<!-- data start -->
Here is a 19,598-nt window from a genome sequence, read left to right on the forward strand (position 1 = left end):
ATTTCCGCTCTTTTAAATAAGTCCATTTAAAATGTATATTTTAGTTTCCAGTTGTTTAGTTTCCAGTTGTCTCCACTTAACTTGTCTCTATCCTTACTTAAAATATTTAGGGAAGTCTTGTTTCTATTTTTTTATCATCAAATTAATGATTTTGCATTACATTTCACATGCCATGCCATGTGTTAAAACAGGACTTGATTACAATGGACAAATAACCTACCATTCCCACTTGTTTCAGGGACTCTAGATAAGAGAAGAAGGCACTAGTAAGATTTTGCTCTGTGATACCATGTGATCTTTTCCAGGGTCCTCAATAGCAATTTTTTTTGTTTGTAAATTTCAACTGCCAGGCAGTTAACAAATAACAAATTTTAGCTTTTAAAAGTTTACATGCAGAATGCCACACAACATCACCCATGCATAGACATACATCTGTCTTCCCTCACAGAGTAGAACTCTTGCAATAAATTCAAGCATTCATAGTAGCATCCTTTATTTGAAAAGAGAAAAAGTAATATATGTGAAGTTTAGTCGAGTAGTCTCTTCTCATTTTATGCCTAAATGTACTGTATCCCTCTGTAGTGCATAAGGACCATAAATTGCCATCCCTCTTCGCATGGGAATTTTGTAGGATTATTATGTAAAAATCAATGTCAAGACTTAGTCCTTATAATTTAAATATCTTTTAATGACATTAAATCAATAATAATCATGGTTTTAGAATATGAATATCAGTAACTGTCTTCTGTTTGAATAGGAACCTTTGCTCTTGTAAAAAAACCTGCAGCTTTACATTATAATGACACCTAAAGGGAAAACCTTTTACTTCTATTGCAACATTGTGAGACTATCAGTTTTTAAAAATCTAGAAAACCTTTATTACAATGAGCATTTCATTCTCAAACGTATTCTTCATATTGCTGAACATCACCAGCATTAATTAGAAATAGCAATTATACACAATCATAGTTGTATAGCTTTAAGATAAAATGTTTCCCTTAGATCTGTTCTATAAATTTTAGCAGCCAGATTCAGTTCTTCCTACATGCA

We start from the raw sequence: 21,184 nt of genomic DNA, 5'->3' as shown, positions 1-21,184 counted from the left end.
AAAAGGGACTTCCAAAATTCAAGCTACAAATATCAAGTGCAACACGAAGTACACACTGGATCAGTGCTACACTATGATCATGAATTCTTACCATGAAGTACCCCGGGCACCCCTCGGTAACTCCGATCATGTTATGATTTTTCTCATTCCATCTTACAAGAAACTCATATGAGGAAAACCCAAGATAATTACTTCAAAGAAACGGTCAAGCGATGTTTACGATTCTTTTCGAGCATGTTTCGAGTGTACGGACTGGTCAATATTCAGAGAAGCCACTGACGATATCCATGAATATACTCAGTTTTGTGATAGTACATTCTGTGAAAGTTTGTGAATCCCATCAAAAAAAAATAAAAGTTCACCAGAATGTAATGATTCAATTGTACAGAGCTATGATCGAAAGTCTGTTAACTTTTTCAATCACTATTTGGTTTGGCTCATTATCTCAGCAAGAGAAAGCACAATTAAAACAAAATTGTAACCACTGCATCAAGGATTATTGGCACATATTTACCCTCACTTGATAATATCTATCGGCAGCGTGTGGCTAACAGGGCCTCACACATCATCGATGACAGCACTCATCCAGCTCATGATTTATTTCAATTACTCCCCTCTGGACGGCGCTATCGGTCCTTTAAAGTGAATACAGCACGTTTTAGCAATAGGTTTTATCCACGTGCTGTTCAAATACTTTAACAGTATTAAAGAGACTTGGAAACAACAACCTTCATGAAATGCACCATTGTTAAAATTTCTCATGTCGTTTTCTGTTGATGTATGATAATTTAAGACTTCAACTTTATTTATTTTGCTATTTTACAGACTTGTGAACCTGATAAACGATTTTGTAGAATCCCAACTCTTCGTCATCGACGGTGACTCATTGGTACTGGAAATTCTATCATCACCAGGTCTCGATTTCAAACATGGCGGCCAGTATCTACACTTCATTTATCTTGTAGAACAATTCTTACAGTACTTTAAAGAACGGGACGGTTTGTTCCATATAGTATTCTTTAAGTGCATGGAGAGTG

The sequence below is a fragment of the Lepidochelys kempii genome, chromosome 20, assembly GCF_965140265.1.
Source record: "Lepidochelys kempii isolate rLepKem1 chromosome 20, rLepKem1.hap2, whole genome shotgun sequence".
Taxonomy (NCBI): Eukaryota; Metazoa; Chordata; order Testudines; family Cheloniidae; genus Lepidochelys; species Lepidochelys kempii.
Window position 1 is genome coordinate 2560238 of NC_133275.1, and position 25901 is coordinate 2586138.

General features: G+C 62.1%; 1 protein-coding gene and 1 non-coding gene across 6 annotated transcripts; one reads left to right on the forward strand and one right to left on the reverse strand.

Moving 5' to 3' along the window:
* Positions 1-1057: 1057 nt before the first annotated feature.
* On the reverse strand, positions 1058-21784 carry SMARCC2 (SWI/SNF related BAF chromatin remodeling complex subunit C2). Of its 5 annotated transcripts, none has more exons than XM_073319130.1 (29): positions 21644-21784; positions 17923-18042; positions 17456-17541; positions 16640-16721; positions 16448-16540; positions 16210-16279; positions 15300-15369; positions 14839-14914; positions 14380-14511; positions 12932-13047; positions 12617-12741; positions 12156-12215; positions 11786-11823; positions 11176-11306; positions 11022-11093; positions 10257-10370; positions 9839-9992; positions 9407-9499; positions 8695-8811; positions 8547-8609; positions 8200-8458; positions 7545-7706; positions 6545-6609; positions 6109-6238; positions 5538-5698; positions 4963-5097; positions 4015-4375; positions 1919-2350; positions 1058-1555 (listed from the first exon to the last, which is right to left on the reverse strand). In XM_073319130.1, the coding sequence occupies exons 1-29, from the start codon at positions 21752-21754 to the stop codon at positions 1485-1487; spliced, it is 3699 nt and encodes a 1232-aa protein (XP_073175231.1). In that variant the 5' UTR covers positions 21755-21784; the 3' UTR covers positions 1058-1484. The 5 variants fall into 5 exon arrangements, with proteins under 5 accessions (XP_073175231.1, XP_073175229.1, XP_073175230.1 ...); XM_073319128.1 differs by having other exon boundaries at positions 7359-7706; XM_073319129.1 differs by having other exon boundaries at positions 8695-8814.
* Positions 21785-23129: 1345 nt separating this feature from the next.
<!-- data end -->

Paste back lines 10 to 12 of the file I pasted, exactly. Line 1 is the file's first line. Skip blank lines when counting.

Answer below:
Moving 5' to 3' along the window:
* Positions 1-1057: 1057 nt before the first annotated feature.
* On the reverse strand, positions 1058-21784 carry SMARCC2 (SWI/SNF related BAF chromatin remodeling complex subunit C2). Of its 5 annotated transcripts, none has more exons than XM_073319130.1 (29): positions 21644-21784; positions 17923-18042; positions 17456-17541; positions 16640-16721; positions 16448-16540; positions 16210-16279; positions 15300-15369; positions 14839-14914; positions 14380-14511; positions 12932-13047; positions 12617-12741; positions 12156-12215; positions 11786-11823; positions 11176-11306; positions 11022-11093; positions 10257-10370; positions 9839-9992; positions 9407-9499; positions 8695-8811; positions 8547-8609; positions 8200-8458; positions 7545-7706; positions 6545-6609; positions 6109-6238; positions 5538-5698; positions 4963-5097; positions 4015-4375; positions 1919-2350; positions 1058-1555 (listed from the first exon to the last, which is right to left on the reverse strand). In XM_073319130.1, the coding sequence occupies exons 1-29, from the start codon at positions 21752-21754 to the stop codon at positions 1485-1487; spliced, it is 3699 nt and encodes a 1232-aa protein (XP_073175231.1). In that variant the 5' UTR covers positions 21755-21784; the 3' UTR covers positions 1058-1484. The 5 variants fall into 5 exon arrangements, with proteins under 5 accessions (XP_073175231.1, XP_073175229.1, XP_073175230.1 ...); XM_073319128.1 differs by having other exon boundaries at positions 7359-7706; XM_073319129.1 differs by having other exon boundaries at positions 8695-8814.